Prince George's County roads are the deadliest in the region for motorists, pedestrians and bicyclists alike, a problem that has persisted for years while county officials have been slow to react.
There were 553 traffic fatalities in Prince George's from 2006 to 2010, for an average of 111 deaths a year -- more than double the number of deaths in any other jurisdiction in the Washington region, according to data from the National Highway Traffic Safety Administration.
Among those fatalities, Prince George's also led the region in pedestrian and bicyclist deaths by a wide margin -- 136 people were killed during the same period, compared with 84 in Montgomery County and 91 in the District.
|2010 traffic fatalities|
|Source: National Highway Traffic Safety Administration|
Yet until this year, the county was one of the only jurisdictions in the region to opt out of a pedestrian safety program that has been running for 10 years.
Street Smart, an annual campaign led by the Metropolitan Washington Council of Governments, seeks to educate residents about safety issues. While Montgomery County participated in 2010, Prince George's racked up 23 pedestrian and bicyclist deaths.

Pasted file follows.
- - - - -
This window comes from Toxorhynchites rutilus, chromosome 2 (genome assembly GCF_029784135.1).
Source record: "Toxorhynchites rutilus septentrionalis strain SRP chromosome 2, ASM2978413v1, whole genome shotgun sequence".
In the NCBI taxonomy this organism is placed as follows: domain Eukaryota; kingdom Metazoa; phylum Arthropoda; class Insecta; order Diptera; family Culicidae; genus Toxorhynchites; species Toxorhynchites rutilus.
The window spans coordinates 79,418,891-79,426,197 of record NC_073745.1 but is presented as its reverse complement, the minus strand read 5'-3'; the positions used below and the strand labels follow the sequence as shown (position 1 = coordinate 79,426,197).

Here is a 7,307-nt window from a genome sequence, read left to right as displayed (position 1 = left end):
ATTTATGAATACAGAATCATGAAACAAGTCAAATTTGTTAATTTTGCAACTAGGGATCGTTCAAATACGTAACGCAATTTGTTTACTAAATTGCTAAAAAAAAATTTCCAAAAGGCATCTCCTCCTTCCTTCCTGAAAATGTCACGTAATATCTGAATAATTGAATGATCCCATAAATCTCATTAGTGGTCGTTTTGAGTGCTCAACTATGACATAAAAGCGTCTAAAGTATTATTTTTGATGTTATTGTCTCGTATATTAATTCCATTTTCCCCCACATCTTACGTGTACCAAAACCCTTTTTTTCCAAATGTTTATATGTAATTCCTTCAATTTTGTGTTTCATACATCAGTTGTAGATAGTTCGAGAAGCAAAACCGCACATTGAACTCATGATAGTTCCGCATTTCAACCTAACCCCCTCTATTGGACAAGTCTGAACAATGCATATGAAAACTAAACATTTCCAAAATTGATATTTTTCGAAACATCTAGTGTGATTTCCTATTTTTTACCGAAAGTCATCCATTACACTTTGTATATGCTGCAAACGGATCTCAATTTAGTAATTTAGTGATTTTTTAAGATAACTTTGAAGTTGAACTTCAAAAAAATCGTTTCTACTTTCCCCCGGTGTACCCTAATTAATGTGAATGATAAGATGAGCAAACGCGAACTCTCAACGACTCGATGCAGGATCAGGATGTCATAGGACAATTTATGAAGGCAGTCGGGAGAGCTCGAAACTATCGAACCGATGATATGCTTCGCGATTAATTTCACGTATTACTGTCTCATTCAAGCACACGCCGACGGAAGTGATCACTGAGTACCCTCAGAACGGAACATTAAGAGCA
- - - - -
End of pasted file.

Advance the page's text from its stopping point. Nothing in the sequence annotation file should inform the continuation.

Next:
Joining the program this year is a start, but Prince George's officials must do more to address a frightful lack of sidewalks and dilapidated roads that make travel difficult for motorists and pedestrians, experts say.
"We're definitely making strides now, but there's clearly a lot more that we can do," said County Councilman Eric Olson, D-College Park.
The council recently passed legislation, sponsored by Olson, that would require just as much scrutiny of pedestrian safety as officials already give to traffic impact when analyzing new developments.
Safety is essential to new development but also must be looked at along many older high-speed roads in Prince George's. Some lack sidewalks, forcing residents to walk on the shoulders of major routes such as Branch Avenue or wait at bus stops along busy stretches of Central Avenue without safe passage.
"It's very difficult to see a pedestrian in time to stop at 40 or 50 mph," said Pete Farrell, transportation planner for COG.
Residents like Mike Little say they have been lobbying the county for road improvements for decades, to no avail.
Little was just a few cars removed from a vicious five-car crash on Oxon Hill Road in February that left one woman dead from a head-on collision.
The road has been deadly for decades, with speeding cars and traffic gridlock creating a dangerous stretch that also lacks a sidewalk for pedestrians, he said.
County officials planned to widen the road and add amenities under former County Executive Wayne Curry, but the plans fell apart in later administrations.
"It's unfair for the county to walk away from its commitments and obligations," Little said. "And it's the county's obligation to make roads safe."